“It’s not perfect,” Blanco admits, “but it’s so much better than what we had.”
Now 71, Blanco is enjoying a quieter life in Lafayette. She is writing an autobiography about her journey from school girl Kathleen Babineaux of New Iberia to the consummate politician who crashed through the discriminatory barriers that faced women of her generation.
Her political career happened by chance, or fate, depending on one’s worldview. Blanco calls it an “evolutionary” experience. An eight-member family posed financial constraints on her husband Raymond’s salary as an educator and football coach, so she decided to rejoin the workforce. She did some substitute teaching, but after spending years raising children and with small ones still at home, she craved adult interaction. She secured a district manager position with the U.S. Census Bureau. Her job was to manage the 1980 census for 11 parishes.
After the conclusion of the census, she searched for a business opportunity. State Farm Insurance appeared ready to grant her an agency of her own but partway into the process the dialog ended abruptly. “I got blanked out,” she recalls. The would-be governor refused to be brushed off without explanation, so she visited the office and demanded one. The typical male decision-maker of the time gave the typical answer:
“Being an agent is time-consuming,” Blanco recalls him saying, “You have six kids.”
“I have six reasons to get past it,” she retorted.
The census work brought public exposure and that led to suggestions that she seek elective office. Because the public distrusted politicians, she dismissed the idea at first, she says, because she valued her reputation, but when the state representative for her home district decided to retire “a light went on.”
Her husband also reminded her that she had six children, but Blanco prevailed in the disagreement and began raising money. She needed to raise $10,000 in a week. She started asking for support on a Wednesday, she says, and by Saturday, she’d raised $9,000.
Those four days of enthusiastic support paved the way for her to become the first female state representative from Lafayette and the first female member of the Public Service Commission. From there, she stepped up to Lieutenant Governor and then governor.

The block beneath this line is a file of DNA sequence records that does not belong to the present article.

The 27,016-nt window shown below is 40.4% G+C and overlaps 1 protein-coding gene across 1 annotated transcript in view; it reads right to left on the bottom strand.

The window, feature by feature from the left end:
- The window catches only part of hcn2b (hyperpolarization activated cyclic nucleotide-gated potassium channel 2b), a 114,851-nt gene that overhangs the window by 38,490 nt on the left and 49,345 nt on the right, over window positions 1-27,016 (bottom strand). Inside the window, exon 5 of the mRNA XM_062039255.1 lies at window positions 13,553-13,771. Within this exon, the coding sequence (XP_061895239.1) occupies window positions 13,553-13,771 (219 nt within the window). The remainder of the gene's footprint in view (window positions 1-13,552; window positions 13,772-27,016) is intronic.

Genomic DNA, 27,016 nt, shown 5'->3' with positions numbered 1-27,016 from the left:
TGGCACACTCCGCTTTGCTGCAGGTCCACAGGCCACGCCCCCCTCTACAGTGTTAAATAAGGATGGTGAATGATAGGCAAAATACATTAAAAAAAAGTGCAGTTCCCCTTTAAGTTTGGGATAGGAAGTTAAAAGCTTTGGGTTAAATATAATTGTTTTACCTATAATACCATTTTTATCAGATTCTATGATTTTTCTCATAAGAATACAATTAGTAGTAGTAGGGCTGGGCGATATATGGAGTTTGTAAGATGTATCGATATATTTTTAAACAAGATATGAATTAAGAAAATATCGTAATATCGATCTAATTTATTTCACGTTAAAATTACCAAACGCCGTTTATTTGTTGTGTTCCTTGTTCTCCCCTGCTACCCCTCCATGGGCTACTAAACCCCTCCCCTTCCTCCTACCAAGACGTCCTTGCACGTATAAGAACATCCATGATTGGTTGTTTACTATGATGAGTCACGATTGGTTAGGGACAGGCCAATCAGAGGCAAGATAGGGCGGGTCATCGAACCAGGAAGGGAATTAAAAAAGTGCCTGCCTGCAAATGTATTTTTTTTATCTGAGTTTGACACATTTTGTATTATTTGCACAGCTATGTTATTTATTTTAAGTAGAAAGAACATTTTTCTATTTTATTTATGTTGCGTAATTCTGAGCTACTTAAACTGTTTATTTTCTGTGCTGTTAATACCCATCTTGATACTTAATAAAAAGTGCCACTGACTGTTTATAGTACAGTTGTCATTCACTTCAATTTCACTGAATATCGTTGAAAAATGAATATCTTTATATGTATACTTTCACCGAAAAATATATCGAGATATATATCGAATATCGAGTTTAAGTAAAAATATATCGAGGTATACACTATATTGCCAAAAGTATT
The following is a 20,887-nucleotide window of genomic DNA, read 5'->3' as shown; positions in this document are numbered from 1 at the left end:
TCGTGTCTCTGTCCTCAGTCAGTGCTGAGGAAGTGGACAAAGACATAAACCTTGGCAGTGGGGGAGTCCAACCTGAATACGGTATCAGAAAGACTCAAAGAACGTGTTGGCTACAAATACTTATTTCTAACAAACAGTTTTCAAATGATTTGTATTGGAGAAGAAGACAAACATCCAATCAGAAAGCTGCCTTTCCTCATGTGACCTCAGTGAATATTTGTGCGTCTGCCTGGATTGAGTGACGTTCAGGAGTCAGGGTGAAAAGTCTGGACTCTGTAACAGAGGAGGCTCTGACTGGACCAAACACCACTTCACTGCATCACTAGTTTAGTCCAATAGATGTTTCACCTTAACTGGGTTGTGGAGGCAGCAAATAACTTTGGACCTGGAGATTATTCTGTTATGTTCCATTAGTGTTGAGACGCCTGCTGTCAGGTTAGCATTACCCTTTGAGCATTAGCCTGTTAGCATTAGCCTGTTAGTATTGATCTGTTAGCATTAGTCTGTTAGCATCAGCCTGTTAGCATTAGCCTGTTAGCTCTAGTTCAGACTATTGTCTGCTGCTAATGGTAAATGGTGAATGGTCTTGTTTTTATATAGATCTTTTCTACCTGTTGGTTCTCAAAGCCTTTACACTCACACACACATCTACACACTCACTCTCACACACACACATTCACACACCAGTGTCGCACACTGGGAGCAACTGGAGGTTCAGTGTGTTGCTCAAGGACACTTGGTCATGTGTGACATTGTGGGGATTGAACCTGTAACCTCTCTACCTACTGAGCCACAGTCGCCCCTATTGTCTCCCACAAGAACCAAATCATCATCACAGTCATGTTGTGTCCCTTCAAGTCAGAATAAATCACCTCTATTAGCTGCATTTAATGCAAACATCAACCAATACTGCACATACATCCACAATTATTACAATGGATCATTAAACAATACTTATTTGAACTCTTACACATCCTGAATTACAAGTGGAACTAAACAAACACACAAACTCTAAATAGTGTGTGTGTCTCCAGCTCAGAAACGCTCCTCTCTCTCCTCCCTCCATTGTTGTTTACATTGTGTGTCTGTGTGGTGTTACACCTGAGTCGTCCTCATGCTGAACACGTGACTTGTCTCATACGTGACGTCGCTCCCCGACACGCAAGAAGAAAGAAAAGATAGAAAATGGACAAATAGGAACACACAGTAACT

All went well until August 2005 when Hurricane Katrina turned much of the Gulf Coast into a disaster zone. The airwaves carried heart-breaking coverage of homelessness and violence, and a few days later Hurricane Rita slammed the Louisiana coast near the Texas border doubling the state’s troubles. The wreckage catapulted Blanco into the national spotlight. Under her leadership, she says the state eventually secured $29 billion in federal funding for hurricane recovery, but the stress and long workdays took their toll. Exhaustion led to a decision to not seek reelection in ’08, she says.
Even before those hellish days, when most of New Orleans’ schools took on up to eight feet of water, Blanco had focused a good deal of attention on education.
Her predecessor, Republican Governor Mike Foster, had tried to bring teacher salaries up to the Southern average, but Blanco was able to accomplish that feat with the surplus of revenue that rolled in during the recovery. She retained Picard, an ally from her legislative days, as education superintendent.
Blanco says she coaxed Paul Pastorek, a former chairman of the state Board of Elementary and Secondary Education, to become state superintendent after Picard’s 2007 death, knowing that he was a “lightening rod” who would promote education reform. Soon after, U.S. Senator Mary Landrieu lobbied her to hire Paul Vallas, a school turnaround expert from Chicago, to take over the RSD. Vallas turned over many RSD direct-run schools to semi-autonomous charter operators, a trend that continued after he departed in ’11. Those early charters made such remarkable strides in student achievement that now over 90 percent of New Orleans’ students attend charter schools.
“I look back with a lot of pride,” Blanco says. “We did some extraordinary, powerful work and the results are showing.”